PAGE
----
Both Specter and King Knight have to earn their upgrades but only the king has to worry about Joustus.

Similarly, Specter Knight needs to find Red Skulls to access all of his “Curios”; after trading in for these, though, Specter Knight has to complete a short stage where he can only use the Curio to get past the enemies and obstacles (something that is repeated in King of Cards). These Curios allow him to throw a small scythe projectile, attack enemies up close with a swipe, regain health, or even target the nearest onscreen enemy regardless of hazards or the environment. Specter Knight can also find (or buy) “wilful wisps” to increase his health and Darkness meter, and can pay to upgrade his cloak to reduce the gold he loses from death, grind across all surfaces, or charge up his scythe attack, amongst other bonuses. Much of this is the same for King Knight, though he is somewhat handicapped as his upgrades and “Heirlooms” are at a much higher cost; you’ll need to spend both gold and Merit Medals to fully upgrade his health, magic, and armour, and these are earned not just from defeating enemies and finding chests but also winning games of Joustus. Chests, Chester, and victory in these card games will also net you additional Joustus cards (ranging from weak level one cards to more powerful, rarer level four cards) and I’d heavily advise buying Chester’s cheat cards to make the game easier on yourself. For an absolutely extortionate amount (30,0000 in total), you can also pay for some aesthetic paintjobs on the game’s presentation and environments in this mode, too.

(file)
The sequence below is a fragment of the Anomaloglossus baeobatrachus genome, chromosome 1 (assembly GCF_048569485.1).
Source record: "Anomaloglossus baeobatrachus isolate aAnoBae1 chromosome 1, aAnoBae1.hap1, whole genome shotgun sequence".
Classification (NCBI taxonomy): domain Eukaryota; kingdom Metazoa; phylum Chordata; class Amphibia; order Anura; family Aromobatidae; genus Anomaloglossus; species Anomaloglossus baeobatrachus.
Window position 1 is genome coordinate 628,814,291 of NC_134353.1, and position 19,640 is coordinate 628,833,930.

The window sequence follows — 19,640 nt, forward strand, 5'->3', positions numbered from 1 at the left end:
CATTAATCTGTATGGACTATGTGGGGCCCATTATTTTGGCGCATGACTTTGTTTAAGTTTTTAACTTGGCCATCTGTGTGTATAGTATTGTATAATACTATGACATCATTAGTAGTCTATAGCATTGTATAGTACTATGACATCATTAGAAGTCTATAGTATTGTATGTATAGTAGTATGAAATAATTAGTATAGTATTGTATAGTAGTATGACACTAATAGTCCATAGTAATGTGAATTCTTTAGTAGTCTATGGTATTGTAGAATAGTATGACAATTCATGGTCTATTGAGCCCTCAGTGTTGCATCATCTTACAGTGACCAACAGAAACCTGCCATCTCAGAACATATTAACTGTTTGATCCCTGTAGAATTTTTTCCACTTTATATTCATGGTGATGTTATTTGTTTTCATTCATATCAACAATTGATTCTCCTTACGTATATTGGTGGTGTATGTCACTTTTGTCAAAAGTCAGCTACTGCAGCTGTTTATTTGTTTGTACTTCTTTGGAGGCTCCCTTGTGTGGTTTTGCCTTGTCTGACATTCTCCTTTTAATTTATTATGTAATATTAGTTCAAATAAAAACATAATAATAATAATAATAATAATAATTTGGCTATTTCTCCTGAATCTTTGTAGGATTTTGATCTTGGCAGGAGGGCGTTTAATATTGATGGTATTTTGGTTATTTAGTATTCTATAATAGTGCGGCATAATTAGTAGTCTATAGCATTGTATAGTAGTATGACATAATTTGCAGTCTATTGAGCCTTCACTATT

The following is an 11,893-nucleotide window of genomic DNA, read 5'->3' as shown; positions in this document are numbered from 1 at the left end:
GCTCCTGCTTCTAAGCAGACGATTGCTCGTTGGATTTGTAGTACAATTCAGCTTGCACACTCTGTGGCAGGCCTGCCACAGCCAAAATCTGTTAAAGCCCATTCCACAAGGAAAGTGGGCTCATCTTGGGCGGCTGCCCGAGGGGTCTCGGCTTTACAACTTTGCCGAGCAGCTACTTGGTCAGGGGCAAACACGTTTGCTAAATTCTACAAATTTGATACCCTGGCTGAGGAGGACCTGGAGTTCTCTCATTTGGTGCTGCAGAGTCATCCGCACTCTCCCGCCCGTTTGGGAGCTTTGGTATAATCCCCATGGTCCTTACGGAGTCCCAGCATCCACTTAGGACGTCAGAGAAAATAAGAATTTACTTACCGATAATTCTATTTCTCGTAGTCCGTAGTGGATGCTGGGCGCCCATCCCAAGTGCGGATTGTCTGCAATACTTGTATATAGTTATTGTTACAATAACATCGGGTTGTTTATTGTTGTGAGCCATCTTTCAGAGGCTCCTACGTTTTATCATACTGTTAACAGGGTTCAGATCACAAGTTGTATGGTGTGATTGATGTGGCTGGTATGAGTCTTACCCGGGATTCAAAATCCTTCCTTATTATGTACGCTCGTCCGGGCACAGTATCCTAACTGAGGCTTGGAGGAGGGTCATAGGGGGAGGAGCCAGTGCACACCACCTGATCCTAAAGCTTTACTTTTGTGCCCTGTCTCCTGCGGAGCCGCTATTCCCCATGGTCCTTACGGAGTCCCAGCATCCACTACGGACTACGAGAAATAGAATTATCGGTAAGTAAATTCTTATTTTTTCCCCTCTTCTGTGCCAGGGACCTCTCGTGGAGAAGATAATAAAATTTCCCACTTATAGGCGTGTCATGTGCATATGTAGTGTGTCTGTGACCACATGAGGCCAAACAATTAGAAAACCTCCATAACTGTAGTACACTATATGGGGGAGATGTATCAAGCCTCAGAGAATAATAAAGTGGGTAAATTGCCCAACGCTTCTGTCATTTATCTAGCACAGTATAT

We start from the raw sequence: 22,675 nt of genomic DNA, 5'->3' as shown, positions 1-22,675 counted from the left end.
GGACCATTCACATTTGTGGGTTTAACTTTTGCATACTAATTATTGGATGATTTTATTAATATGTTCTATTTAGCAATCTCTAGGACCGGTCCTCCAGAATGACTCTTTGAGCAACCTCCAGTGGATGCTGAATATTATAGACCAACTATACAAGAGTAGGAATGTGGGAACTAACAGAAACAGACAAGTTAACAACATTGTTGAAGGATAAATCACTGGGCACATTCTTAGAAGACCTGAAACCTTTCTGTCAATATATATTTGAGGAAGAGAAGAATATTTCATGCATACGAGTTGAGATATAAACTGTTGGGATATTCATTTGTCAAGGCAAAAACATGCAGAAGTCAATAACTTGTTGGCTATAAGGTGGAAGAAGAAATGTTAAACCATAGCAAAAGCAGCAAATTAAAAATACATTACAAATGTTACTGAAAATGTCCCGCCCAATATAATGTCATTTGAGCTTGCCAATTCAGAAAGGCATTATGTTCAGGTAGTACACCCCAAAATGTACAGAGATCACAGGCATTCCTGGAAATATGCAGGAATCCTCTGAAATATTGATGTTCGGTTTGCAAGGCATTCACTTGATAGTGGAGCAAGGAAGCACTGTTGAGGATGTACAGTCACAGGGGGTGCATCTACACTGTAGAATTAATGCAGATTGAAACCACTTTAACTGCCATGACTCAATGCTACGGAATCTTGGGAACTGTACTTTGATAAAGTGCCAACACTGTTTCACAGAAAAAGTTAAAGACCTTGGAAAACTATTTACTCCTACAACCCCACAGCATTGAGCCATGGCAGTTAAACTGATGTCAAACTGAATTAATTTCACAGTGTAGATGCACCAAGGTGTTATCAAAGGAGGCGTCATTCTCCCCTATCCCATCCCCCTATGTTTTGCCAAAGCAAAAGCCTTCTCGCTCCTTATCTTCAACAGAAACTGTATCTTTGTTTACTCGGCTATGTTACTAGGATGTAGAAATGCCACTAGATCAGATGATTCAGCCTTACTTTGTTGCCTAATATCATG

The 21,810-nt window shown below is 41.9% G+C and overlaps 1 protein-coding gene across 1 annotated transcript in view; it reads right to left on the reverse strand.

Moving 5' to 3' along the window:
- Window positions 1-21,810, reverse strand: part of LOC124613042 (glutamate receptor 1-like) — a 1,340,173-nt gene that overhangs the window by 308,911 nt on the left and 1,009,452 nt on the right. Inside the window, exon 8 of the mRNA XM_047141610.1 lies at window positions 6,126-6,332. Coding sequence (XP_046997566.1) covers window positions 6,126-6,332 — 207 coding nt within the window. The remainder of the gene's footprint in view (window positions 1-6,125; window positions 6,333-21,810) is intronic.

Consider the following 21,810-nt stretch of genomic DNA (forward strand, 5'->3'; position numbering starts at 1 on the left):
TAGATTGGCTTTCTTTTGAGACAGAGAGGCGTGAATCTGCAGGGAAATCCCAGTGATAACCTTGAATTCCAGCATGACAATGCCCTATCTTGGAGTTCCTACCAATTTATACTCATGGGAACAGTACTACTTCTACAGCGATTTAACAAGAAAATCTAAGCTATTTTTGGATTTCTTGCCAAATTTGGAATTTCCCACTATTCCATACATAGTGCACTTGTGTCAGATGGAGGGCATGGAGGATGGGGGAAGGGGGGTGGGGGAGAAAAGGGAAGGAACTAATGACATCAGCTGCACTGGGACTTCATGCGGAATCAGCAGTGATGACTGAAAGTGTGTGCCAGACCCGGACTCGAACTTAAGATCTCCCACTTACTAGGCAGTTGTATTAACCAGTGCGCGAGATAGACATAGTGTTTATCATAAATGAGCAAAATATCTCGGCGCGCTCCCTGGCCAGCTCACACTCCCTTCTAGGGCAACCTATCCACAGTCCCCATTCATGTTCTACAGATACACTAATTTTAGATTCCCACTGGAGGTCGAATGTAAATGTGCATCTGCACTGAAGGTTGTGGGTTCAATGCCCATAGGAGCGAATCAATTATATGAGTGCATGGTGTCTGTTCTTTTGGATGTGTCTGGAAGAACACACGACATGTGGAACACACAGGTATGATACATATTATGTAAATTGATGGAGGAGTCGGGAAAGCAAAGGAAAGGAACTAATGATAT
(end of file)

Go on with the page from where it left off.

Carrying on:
Additional Features:
There are forty-five Achievements (known in-game as “Feats”) on offer in the main Shovel of Hope game, which range from finishing levels without taking damage, eating food, or collecting gold, defeating certain bosses without taking a hit or in certain ways, or full upgrading Shovel Knight and acquiring all of his relics and musical scrolls. An additional sixty Achievements are included in the three DLC packs, bringing the total up to 105, with many of these being repeats of those in Shovel of Hope (don’t take damage, finish the game, get all upgrades and such). Disappointingly, there are a great deal of 0G and 5G Achievements in the game, which is frustrating as things like beating all of the wandering travellers or uncovering hidden rooms should really net you more than nothing. Some of the hardest Achievements are best acquired in the New Game+ modes that you unlock for each story after completing the main game as you are charged with finishing the game without spending any money or acquiring any upgrades, but by far the hardest will ask you to finish the game without falling into bottomless pits or by destroying every checkpoint.

In addition to New Game+, you can battle head-to-head in Showdown or tackle extra challenges.